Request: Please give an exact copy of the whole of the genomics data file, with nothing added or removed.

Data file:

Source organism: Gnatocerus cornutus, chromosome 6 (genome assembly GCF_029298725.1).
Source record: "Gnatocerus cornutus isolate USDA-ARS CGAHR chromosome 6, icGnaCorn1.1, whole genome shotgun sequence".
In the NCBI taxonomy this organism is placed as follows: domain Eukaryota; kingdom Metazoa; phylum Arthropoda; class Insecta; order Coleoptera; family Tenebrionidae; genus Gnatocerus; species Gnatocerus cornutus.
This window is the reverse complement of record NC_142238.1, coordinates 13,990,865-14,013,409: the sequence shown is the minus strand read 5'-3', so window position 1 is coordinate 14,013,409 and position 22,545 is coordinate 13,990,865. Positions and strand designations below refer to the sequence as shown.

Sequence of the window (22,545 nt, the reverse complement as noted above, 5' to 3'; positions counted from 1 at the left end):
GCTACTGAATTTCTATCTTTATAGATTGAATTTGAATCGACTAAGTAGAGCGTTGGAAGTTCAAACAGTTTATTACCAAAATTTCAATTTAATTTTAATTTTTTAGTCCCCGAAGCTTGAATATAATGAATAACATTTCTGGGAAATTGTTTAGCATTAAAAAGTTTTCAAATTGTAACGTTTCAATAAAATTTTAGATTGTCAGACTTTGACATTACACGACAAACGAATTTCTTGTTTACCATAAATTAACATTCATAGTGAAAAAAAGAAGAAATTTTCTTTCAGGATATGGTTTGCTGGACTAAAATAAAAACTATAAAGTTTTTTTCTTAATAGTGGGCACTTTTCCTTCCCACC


Source organism: Gnatocerus cornutus, chromosome 6 (genome assembly GCF_029298725.1).
Source record: "Gnatocerus cornutus isolate USDA-ARS CGAHR chromosome 6, icGnaCorn1.1, whole genome shotgun sequence".
In the NCBI taxonomy this organism is placed as follows: domain Eukaryota; kingdom Metazoa; phylum Arthropoda; class Insecta; order Coleoptera; family Tenebrionidae; genus Gnatocerus; species Gnatocerus cornutus.
This window is the reverse complement of record NC_142238.1, coordinates 13,990,865-14,013,409: the sequence shown is the minus strand read 5'-3', so window position 1 is coordinate 14,013,409 and position 22,545 is coordinate 13,990,865. Positions and strand designations below refer to the sequence as shown.

Sequence of the window (22,545 nt, the reverse complement as noted above, 5' to 3'; positions counted from 1 at the left end):
GCTACTGAATTTCTATCTTTATAGATTGAATTTGAATCGACTAAGTAGAGCGTTGGAAGTTCAAACAGTTTATTACCAAAATTTCAATTTAATTTTAATTTTTTAGTCCCCGAAGCTTGAATATAATGAATAACATTTCTGGGAAATTGTTTAGCATTAAAAAGTTTTCAAATTGTAACGTTTCAATAAAATTTTAGATTGTCAGACTTTGACATTACACGACAAACGAATTTCTTGTTTACCATAAATTAACATTCATAGTGAAAAAAAGAAGAAATTTTCTTTCAGGATATGGTTTGCTGGACTAAAATAAAAACTATAAAGTTTTTTTCTTAATAGTGGGCACTTTTCCTTCCCACC